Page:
Multiple award-winning filmmaker and producer, David Akwara has made the case for the involvement of royal fathers and traditional institutions in the implementation of the Africa Continental Free Trade Area (AfCFTA) agreement.
Raising his point during a presentation before the H.E Wamkele Mene, Secretary-General, African Continental Free Trade Area (AfCFTA) Secretariat at the symposium, Akwara stated, “Every single one of us seated here belongs to a tribe and communities and we have kings and leaders of these communities. I will make special reference to the region where I come from. We have the Oba of Benin, the Orodje of Okpe, and the Olu of Warri Kingdom. These people are the closest to the African population that we talk about.”
He further noted, “The lands-the arable lands that are not cultivated, they are the ones closer to those lands because these lands are not in urban areas, and I have noticed that in our conferences and conversations, either at the national or secretariat level, I have not seen the royal fathers being part of this conversation and I think, as a young man who believes in the African tradition and a Christian who believes in the values of our African tradition, our Kings have been relegated to the back seat in this conversation.”
In his response, Secretary-General of the African Continental Free Trade Area (AfCFTA) Secretariat, H.E Wamkele Mene, who was impressed with the point raised by the young African leader, assured the engagement of traditional leaders in the domestication of the AfCFTA agreement.
According to Wamkele, “What has evaded us as Africans is the integration of our continent, our market integration, and in the design of that integration project from the economic point of view, I think the point you made is correct, we have relied exclusively on neoclassical theories of the kind of integration we want to see. If you look at the Abuja Treaty, it sets out phases of Africa’s integration, a linear model of integration, and that again is a neoclassical model of how a region should integrate.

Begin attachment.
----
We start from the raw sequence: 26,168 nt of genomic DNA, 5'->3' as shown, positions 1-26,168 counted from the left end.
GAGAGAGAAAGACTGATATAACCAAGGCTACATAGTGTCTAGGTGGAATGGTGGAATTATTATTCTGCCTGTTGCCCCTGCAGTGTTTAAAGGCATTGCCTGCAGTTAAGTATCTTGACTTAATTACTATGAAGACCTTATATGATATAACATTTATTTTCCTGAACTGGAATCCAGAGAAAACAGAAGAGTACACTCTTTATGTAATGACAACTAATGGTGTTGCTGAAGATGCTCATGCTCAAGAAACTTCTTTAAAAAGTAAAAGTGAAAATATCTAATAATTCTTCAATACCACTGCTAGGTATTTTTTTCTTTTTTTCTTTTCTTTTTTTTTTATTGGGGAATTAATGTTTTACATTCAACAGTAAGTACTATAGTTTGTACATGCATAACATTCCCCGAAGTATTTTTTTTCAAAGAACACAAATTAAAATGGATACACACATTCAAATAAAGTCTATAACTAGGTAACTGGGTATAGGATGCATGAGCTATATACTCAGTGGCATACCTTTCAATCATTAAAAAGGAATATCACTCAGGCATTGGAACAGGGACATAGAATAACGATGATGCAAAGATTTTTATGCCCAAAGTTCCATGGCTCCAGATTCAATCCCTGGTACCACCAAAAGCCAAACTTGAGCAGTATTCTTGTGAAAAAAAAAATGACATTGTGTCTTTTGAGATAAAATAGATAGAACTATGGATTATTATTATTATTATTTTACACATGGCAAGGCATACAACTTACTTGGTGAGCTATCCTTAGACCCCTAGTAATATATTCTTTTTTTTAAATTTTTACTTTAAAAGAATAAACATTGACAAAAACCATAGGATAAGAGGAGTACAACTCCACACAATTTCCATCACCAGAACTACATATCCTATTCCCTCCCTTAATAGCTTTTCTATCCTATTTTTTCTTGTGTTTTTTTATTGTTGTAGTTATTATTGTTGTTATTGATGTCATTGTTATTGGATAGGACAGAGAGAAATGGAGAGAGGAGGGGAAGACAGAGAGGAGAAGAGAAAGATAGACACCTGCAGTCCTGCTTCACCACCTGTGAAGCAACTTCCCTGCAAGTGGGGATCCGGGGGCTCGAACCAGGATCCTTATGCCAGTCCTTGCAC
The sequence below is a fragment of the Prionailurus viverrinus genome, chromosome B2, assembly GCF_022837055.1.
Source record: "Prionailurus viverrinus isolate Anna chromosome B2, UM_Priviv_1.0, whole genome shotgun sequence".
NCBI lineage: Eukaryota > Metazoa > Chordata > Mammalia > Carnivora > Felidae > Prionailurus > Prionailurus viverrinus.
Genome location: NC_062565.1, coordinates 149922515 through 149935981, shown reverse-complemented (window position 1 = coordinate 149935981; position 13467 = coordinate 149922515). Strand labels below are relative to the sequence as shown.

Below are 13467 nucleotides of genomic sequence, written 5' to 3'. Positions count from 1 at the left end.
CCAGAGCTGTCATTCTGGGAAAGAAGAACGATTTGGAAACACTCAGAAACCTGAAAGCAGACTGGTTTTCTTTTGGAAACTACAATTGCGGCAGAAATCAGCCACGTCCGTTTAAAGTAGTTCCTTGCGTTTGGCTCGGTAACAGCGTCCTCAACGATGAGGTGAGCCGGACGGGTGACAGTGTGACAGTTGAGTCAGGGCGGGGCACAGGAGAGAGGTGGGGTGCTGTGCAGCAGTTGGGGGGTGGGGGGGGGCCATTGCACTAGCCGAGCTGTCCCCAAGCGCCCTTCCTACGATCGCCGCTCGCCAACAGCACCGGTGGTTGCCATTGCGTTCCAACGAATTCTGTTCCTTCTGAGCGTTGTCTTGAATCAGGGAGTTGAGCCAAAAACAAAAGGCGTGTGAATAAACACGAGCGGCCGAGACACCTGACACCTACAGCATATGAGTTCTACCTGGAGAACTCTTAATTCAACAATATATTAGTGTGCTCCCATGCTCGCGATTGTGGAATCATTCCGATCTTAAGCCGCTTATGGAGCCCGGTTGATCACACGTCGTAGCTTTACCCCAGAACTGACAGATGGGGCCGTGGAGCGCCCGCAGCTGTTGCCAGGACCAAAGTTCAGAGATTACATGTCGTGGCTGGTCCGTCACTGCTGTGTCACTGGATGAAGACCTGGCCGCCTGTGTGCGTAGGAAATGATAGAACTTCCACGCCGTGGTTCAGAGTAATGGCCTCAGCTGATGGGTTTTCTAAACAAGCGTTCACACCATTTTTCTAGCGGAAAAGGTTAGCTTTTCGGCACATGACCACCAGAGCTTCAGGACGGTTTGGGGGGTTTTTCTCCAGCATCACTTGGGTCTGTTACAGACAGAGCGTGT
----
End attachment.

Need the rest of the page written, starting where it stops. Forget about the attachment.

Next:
“I will be the first to admit that even when we started negotiating, we have never consulted the traditional leaders. I don’t think it is too late for us to start the consultation process at the regional and national levels. We still have time to engage our traditional leaders so that the agreement that we will be implementing does have support across the different spheres of governance, whether it is formal government or at the provincial, national or district level.”
The Secretary-General further stated, “It is important that we engage them. But for now, the process is driven by the government because we have to have governments that are the ministers of trade, permanent secretaries, and so on who are leading the negotiations. It doesn’t however mean a country cannot by itself start engaging and begin consultations with traditional leaders in its own jurisdiction.”
Over the years, his films have been screened at over 70 international film festivals. David is passionate about economic development, and his core interest is in telling Developmental Stories. He was a panelist at the 2023 United Nations Economic and Social Council (ECOSOC) Youth Forum in New York, UN Headquarters, the United Nations Human Rights regional seminar, Kenya, 2021 African Changemakers Leadership Summit, Africa Youth Symposium, Women Lead Forum Tanzania, Envison Democracy Summit as well as APRM Youth Symposium.